PayPal’s new credit card could shore up merchant relationships

The news: PayPal launched a new cash-back credit card for small businesses, per a press release. The PayPal Cash Back Mastercard is issued by WebBank.

Here’s what businesses get:

  • Cardholders can earn unlimited 2% cash back on all purchases.
  • PayPal provides a virtual card for immediate use and a physical companion card. It also offers free employee cards with separate account numbers.
  • The card comes with a two-year extended warranty benefit, mobile phone protection, merchant offers, and identity theft protection, among other benefits.
  • Merchants can access and manage transaction data, balances, rewards, and other card information through PayPal’s platform.

The benefits: The new card meets several needs for PayPal’s small-business clients.

  • Financial services. Card popularity among SMBs is swelling alongside a cash flow crunch: 29% of US employer firms sought a credit card in 2021, per the Fed. And most small businesses have more than one, per Mercator. PayPal’s new card can help meet this sector’s needs and ensure businesses have the financing they need to grow.
  • Interoperability. Nearly 7 in 10 SMBs rank interoperability as “very” or “extremely important.” Being integrated into PayPal’s platform can improve the card’s utility by letting merchants maximize the services, data, and insights they can access.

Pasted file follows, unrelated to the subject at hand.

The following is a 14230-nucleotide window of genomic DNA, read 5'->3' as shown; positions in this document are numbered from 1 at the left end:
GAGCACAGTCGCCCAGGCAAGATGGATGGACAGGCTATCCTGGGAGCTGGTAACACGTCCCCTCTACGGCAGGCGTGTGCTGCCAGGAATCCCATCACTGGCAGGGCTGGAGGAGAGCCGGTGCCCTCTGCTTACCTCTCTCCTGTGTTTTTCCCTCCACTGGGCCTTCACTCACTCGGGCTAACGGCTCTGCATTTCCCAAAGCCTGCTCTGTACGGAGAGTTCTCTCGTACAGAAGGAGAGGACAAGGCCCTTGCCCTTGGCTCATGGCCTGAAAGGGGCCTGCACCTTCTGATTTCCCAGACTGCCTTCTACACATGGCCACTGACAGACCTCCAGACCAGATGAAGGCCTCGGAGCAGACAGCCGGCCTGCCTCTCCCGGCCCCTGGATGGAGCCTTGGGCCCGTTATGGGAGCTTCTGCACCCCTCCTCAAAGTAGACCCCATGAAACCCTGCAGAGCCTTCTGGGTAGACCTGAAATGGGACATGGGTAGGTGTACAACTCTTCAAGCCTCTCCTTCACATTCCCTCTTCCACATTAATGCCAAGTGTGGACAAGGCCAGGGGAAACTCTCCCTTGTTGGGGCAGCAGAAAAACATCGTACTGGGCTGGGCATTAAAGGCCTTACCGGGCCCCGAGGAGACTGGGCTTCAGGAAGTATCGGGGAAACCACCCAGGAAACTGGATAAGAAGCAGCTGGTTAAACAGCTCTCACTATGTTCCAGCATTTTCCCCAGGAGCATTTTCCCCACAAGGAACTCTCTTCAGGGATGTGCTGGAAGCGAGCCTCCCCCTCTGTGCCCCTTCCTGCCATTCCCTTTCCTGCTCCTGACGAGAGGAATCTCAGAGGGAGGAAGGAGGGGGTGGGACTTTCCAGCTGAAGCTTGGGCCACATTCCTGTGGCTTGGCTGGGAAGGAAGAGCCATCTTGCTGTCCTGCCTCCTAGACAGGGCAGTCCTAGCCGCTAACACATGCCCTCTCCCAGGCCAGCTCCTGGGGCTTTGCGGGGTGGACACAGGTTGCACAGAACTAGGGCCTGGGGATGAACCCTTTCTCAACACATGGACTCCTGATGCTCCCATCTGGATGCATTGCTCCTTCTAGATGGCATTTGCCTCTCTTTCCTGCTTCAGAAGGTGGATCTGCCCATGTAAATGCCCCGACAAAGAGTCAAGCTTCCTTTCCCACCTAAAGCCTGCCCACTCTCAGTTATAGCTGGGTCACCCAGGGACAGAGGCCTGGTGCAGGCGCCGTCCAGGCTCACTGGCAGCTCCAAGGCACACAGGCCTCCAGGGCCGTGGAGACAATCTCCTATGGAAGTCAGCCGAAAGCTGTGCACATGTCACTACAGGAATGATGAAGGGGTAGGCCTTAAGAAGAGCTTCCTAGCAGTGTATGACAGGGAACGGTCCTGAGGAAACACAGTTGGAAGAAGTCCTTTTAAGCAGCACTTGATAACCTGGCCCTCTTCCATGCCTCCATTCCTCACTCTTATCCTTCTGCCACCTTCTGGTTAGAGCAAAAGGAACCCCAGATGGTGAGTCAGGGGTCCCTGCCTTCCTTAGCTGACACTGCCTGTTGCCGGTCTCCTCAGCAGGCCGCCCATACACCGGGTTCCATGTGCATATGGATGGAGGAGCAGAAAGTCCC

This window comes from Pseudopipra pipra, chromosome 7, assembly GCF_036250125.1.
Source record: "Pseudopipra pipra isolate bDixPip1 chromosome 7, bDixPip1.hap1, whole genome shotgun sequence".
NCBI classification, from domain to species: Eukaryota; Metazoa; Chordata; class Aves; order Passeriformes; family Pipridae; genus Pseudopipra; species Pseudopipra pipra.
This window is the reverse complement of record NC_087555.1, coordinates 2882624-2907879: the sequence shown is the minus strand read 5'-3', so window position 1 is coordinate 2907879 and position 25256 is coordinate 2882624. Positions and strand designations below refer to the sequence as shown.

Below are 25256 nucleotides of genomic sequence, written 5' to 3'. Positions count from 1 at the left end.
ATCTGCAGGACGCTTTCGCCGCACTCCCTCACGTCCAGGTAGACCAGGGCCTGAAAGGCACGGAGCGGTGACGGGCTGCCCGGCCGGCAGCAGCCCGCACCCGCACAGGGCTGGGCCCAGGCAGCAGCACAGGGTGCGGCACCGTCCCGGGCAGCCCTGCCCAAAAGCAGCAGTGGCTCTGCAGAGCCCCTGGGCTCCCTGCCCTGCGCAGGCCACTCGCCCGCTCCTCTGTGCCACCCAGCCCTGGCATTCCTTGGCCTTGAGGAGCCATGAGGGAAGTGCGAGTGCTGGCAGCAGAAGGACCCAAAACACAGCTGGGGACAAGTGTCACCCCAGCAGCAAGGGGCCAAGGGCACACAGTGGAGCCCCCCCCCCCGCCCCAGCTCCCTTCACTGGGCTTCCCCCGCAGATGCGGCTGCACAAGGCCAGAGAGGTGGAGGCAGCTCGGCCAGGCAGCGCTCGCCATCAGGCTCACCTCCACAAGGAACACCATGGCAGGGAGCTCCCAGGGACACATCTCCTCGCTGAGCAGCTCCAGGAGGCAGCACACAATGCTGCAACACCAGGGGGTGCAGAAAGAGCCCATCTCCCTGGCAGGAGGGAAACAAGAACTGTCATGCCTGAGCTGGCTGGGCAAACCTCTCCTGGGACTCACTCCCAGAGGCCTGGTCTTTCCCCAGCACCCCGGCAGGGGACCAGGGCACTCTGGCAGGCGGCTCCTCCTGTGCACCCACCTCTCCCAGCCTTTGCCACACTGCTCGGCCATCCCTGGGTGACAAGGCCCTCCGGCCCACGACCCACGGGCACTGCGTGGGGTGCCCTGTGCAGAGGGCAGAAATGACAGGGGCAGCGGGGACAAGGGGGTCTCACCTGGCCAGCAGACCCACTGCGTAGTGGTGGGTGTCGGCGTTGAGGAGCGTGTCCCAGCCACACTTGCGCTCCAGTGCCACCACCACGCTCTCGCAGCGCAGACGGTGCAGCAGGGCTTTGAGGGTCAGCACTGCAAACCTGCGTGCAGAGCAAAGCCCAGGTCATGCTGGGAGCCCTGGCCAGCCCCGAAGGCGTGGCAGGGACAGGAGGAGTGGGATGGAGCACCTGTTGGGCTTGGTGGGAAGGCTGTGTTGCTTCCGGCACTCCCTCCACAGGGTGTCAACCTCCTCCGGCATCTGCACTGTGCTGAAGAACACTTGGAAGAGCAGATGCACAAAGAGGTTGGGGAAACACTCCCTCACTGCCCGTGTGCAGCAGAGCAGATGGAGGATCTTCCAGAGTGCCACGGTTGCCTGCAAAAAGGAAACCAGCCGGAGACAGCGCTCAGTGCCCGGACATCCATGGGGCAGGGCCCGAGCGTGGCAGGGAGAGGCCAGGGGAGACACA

What it means: The new card can help PayPal shore up its seller relationships and generate revenues.

Its first business card can help PayPal differentiate itself from competitors like Block and more effectively compete with larger banks that use credit to complement their small-business suites—especially as providers like Amex hone in on the space.

It can also limit attrition: Rather than cobbling together insights and services from various third parties, merchant clients can access more from PayPal, making it more useful. And it can generate a new stream of revenue for the provider.

The bigger picture: PayPal has been doubling down on merchant services. It recently updated its fee structures, partnered with Aon to improve insurance access, and integrated return logistics firm Happy Returns directly into its offering.

Doing so can help PayPal more effectively serve its 35 million merchant accounts and further expand its base, which grew 12.9% annually in Q1 2022. That would underscore bigger picture long-term success—merchants are responsible for most of PayPal’s revenues.

Go deeper: Our Small-Business Payment Disruptors report offers more insights on how merchant services players can most effectively attract small business customers.